Redbays are common along Southeastern coast, and both residents and visitors are disturbed by the massive mortality. Deer browse on the evergreen foliage of the tree, and the fruit is eaten by songbirds, wild turkeys, and other animals. Redbay is also the primary host for the larvae of the palamedes swallowtail butterfly. But its not just the redbays that plant pathologists are worried about.
The fungus we isolated has also been associated with the death of other trees in the laurel family, and the Raffaelea sp. has been isolated from wilted sassafras, pondberry and pondspice, says Fraedrich. Our inoculation studies have shown that the fungus is deadly to these species as well as to spicebush, and avocado, but not to red maple.
The researchers concluded that there is reason to be concerned about the spread of the wilt to other members of the laurel family, which are common components in forests across the United States and other areas of the Americas. Recent studies have shown that California laurel, a West Coast species in the Lauraceae, is also susceptible to laurel wilt.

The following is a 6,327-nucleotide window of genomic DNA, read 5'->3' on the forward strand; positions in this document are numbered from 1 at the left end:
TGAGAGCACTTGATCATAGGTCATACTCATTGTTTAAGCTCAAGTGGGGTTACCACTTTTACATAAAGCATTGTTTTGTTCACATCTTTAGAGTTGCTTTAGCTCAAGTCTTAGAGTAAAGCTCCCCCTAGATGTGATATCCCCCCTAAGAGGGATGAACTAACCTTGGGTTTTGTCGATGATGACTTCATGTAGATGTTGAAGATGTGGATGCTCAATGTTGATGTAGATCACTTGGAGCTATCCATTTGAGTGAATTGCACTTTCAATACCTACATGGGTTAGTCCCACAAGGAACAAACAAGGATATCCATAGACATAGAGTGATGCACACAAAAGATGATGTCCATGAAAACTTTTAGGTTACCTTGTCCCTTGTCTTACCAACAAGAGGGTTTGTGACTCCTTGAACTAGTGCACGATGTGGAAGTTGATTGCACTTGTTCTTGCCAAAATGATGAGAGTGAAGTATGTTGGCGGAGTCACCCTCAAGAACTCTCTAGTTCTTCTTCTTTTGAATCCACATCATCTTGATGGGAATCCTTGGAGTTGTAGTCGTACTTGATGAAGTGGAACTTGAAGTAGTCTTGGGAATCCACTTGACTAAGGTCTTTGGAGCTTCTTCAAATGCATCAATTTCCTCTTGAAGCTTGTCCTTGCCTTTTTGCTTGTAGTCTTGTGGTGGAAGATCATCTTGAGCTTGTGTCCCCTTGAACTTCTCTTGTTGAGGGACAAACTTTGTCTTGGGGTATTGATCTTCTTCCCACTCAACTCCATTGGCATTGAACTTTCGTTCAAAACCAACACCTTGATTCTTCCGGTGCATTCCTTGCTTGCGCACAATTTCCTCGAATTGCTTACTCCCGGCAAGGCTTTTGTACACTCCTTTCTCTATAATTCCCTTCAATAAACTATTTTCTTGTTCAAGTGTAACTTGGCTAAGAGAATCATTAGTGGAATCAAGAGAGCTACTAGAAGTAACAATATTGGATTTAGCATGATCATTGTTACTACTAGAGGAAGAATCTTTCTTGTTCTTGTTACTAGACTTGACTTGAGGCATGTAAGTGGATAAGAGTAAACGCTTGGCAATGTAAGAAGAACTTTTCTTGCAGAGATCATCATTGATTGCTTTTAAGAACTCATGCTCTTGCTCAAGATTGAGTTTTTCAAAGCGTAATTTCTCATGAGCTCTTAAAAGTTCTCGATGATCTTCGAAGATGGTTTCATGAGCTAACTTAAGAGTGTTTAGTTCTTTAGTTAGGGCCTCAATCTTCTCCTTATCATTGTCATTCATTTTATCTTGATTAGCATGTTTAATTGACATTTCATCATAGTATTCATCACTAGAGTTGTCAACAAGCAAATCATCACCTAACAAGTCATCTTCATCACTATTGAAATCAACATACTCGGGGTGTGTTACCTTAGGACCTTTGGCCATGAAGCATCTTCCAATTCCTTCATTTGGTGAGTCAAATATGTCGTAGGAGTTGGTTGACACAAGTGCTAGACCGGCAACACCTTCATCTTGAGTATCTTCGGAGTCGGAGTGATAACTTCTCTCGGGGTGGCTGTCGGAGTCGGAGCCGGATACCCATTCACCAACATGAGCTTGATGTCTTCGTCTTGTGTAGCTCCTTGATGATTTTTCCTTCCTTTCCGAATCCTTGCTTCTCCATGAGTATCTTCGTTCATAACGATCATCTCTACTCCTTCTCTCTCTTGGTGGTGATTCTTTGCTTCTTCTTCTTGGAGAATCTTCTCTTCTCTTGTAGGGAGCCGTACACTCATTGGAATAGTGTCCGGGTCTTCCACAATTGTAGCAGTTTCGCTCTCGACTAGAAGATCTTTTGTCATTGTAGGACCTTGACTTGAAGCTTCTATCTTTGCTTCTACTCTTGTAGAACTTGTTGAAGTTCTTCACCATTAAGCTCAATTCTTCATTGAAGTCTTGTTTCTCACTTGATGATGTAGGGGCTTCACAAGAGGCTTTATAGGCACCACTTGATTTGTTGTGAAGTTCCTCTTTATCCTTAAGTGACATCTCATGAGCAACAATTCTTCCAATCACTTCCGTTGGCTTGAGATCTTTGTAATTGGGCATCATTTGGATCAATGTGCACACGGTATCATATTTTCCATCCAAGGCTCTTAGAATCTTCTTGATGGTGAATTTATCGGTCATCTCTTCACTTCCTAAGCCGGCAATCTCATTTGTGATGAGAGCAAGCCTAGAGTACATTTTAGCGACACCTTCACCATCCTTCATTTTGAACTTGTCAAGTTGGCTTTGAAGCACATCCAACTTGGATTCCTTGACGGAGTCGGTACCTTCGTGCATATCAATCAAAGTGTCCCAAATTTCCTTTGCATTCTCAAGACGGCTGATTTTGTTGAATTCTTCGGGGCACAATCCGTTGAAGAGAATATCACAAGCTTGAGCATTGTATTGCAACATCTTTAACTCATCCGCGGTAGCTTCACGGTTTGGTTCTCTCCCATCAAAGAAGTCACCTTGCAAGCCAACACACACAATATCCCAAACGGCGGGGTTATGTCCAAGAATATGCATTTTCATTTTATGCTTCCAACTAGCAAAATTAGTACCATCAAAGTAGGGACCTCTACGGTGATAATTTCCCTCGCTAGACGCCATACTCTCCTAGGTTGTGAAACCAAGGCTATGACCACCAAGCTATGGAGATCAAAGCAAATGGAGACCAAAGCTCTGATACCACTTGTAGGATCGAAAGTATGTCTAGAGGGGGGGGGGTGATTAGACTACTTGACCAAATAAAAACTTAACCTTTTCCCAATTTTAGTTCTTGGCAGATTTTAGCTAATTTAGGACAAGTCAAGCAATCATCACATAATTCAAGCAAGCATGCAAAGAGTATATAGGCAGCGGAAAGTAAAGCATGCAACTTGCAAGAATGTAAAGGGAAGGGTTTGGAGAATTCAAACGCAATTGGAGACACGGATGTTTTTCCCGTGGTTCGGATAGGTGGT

We are also very concerned about avocado, a species indigenous to Central America which is grown commercially in Florida and California, says Fraedrich. Our evaluation of avocado indicates that it is also susceptible to laurel wilt, and the wilt has been found recently in avocado trees growing in a residential area of Jacksonville, Florida.
|Contact: Stephen Fraedrich|
Southern Research Station - USDA Forest Service